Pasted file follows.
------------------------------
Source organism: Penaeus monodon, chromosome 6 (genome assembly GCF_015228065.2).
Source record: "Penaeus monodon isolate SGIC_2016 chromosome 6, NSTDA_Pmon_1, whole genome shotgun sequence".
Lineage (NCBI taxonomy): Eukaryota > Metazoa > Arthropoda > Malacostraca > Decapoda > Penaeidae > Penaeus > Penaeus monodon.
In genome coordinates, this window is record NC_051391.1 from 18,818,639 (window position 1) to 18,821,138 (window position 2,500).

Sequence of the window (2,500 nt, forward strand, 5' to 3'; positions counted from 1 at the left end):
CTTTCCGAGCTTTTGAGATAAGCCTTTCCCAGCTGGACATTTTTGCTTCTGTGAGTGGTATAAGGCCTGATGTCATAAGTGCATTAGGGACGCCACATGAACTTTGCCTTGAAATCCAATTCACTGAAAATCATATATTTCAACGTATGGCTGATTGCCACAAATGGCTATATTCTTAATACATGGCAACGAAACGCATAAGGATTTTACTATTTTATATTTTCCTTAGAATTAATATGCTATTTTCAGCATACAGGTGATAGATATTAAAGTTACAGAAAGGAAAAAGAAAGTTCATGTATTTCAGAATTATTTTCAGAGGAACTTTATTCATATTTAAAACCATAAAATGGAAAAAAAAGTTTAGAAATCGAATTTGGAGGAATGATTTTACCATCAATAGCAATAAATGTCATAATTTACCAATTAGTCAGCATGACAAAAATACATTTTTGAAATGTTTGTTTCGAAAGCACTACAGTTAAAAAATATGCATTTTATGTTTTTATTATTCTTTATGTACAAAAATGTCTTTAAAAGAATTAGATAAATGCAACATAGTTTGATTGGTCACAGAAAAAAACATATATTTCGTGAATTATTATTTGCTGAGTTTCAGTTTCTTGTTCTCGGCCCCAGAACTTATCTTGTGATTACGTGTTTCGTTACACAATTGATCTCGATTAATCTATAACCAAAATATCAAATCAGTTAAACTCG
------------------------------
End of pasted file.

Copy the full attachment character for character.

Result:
Source organism: Penaeus monodon, chromosome 6 (genome assembly GCF_015228065.2).
Source record: "Penaeus monodon isolate SGIC_2016 chromosome 6, NSTDA_Pmon_1, whole genome shotgun sequence".
Lineage (NCBI taxonomy): Eukaryota > Metazoa > Arthropoda > Malacostraca > Decapoda > Penaeidae > Penaeus > Penaeus monodon.
In genome coordinates, this window is record NC_051391.1 from 18,818,639 (window position 1) to 18,821,138 (window position 2,500).

Sequence of the window (2,500 nt, forward strand, 5' to 3'; positions counted from 1 at the left end):
CTTTCCGAGCTTTTGAGATAAGCCTTTCCCAGCTGGACATTTTTGCTTCTGTGAGTGGTATAAGGCCTGATGTCATAAGTGCATTAGGGACGCCACATGAACTTTGCCTTGAAATCCAATTCACTGAAAATCATATATTTCAACGTATGGCTGATTGCCACAAATGGCTATATTCTTAATACATGGCAACGAAACGCATAAGGATTTTACTATTTTATATTTTCCTTAGAATTAATATGCTATTTTCAGCATACAGGTGATAGATATTAAAGTTACAGAAAGGAAAAAGAAAGTTCATGTATTTCAGAATTATTTTCAGAGGAACTTTATTCATATTTAAAACCATAAAATGGAAAAAAAAGTTTAGAAATCGAATTTGGAGGAATGATTTTACCATCAATAGCAATAAATGTCATAATTTACCAATTAGTCAGCATGACAAAAATACATTTTTGAAATGTTTGTTTCGAAAGCACTACAGTTAAAAAATATGCATTTTATGTTTTTATTATTCTTTATGTACAAAAATGTCTTTAAAAGAATTAGATAAATGCAACATAGTTTGATTGGTCACAGAAAAAAACATATATTTCGTGAATTATTATTTGCTGAGTTTCAGTTTCTTGTTCTCGGCCCCAGAACTTATCTTGTGATTACGTGTTTCGTTACACAATTGATCTCGATTAATCTATAACCAAAATATCAAATCAGTTAAACTCG